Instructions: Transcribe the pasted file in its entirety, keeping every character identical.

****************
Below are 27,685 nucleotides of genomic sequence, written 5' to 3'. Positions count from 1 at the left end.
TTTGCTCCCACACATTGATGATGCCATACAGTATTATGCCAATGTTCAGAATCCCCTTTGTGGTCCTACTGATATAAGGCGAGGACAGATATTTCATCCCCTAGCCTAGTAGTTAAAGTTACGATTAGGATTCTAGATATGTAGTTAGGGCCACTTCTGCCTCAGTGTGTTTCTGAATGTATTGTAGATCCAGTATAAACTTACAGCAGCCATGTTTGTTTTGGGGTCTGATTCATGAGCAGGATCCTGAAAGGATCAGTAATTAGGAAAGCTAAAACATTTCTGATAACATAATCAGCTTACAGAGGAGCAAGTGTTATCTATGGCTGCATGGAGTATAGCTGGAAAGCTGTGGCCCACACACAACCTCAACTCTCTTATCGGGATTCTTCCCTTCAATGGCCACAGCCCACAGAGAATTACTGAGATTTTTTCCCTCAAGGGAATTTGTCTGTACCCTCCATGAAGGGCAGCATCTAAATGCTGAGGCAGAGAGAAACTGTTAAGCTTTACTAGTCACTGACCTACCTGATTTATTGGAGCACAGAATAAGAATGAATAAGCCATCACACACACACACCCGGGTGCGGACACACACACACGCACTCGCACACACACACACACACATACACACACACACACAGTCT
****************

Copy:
Below are 27,685 nucleotides of genomic sequence, written 5' to 3'. Positions count from 1 at the left end.
TTTGCTCCCACACATTGATGATGCCATACAGTATTATGCCAATGTTCAGAATCCCCTTTGTGGTCCTACTGATATAAGGCGAGGACAGATATTTCATCCCCTAGCCTAGTAGTTAAAGTTACGATTAGGATTCTAGATATGTAGTTAGGGCCACTTCTGCCTCAGTGTGTTTCTGAATGTATTGTAGATCCAGTATAAACTTACAGCAGCCATGTTTGTTTTGGGGTCTGATTCATGAGCAGGATCCTGAAAGGATCAGTAATTAGGAAAGCTAAAACATTTCTGATAACATAATCAGCTTACAGAGGAGCAAGTGTTATCTATGGCTGCATGGAGTATAGCTGGAAAGCTGTGGCCCACACACAACCTCAACTCTCTTATCGGGATTCTTCCCTTCAATGGCCACAGCCCACAGAGAATTACTGAGATTTTTTCCCTCAAGGGAATTTGTCTGTACCCTCCATGAAGGGCAGCATCTAAATGCTGAGGCAGAGAGAAACTGTTAAGCTTTACTAGTCACTGACCTACCTGATTTATTGGAGCACAGAATAAGAATGAATAAGCCATCACACACACACACCCGGGTGCGGACACACACACACGCACTCGCACACACACACACACACATACACACACACACACAGTCT